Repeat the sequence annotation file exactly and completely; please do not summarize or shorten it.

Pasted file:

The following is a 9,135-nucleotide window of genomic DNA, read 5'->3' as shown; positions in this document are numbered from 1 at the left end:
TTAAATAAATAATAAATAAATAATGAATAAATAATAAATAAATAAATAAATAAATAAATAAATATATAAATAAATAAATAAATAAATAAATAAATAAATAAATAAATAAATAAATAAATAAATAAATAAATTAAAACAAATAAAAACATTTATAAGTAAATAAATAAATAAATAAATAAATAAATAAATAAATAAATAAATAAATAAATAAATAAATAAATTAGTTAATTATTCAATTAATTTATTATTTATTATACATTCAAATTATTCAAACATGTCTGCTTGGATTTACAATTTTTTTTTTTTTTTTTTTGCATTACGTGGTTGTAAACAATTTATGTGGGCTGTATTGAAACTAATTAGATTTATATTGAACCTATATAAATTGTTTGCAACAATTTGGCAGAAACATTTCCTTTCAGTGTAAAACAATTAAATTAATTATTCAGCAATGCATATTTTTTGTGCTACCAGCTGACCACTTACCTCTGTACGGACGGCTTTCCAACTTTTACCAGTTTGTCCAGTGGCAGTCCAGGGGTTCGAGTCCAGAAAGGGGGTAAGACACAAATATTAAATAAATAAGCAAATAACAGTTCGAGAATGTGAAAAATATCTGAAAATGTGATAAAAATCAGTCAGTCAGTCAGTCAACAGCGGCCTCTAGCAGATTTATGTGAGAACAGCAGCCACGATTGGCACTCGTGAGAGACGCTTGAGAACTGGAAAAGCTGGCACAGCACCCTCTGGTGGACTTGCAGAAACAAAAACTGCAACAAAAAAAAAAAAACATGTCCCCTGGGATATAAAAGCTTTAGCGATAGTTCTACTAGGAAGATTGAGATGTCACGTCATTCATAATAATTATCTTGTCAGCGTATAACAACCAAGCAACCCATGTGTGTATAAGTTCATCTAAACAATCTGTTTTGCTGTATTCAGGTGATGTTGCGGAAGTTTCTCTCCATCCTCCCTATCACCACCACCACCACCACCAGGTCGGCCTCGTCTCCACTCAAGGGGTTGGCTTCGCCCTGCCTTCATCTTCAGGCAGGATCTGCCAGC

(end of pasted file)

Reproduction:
The following is a 9,135-nucleotide window of genomic DNA, read 5'->3' as shown; positions in this document are numbered from 1 at the left end:
TTAAATAAATAATAAATAAATAATGAATAAATAATAAATAAATAAATAAATAAATAAATAAATATATAAATAAATAAATAAATAAATAAATAAATAAATAAATAAATAAATAAATAAATAAATAAATAAATTAAAACAAATAAAAACATTTATAAGTAAATAAATAAATAAATAAATAAATAAATAAATAAATAAATAAATAAATAAATAAATAAATAAATTAGTTAATTATTCAATTAATTTATTATTTATTATACATTCAAATTATTCAAACATGTCTGCTTGGATTTACAATTTTTTTTTTTTTTTTTTTGCATTACGTGGTTGTAAACAATTTATGTGGGCTGTATTGAAACTAATTAGATTTATATTGAACCTATATAAATTGTTTGCAACAATTTGGCAGAAACATTTCCTTTCAGTGTAAAACAATTAAATTAATTATTCAGCAATGCATATTTTTTGTGCTACCAGCTGACCACTTACCTCTGTACGGACGGCTTTCCAACTTTTACCAGTTTGTCCAGTGGCAGTCCAGGGGTTCGAGTCCAGAAAGGGGGTAAGACACAAATATTAAATAAATAAGCAAATAACAGTTCGAGAATGTGAAAAATATCTGAAAATGTGATAAAAATCAGTCAGTCAGTCAGTCAACAGCGGCCTCTAGCAGATTTATGTGAGAACAGCAGCCACGATTGGCACTCGTGAGAGACGCTTGAGAACTGGAAAAGCTGGCACAGCACCCTCTGGTGGACTTGCAGAAACAAAAACTGCAACAAAAAAAAAAAAACATGTCCCCTGGGATATAAAAGCTTTAGCGATAGTTCTACTAGGAAGATTGAGATGTCACGTCATTCATAATAATTATCTTGTCAGCGTATAACAACCAAGCAACCCATGTGTGTATAAGTTCATCTAAACAATCTGTTTTGCTGTATTCAGGTGATGTTGCGGAAGTTTCTCTCCATCCTCCCTATCACCACCACCACCACCACCAGGTCGGCCTCGTCTCCACTCAAGGGGTTGGCTTCGCCCTGCCTTCATCTTCAGGCAGGATCTGCCAGC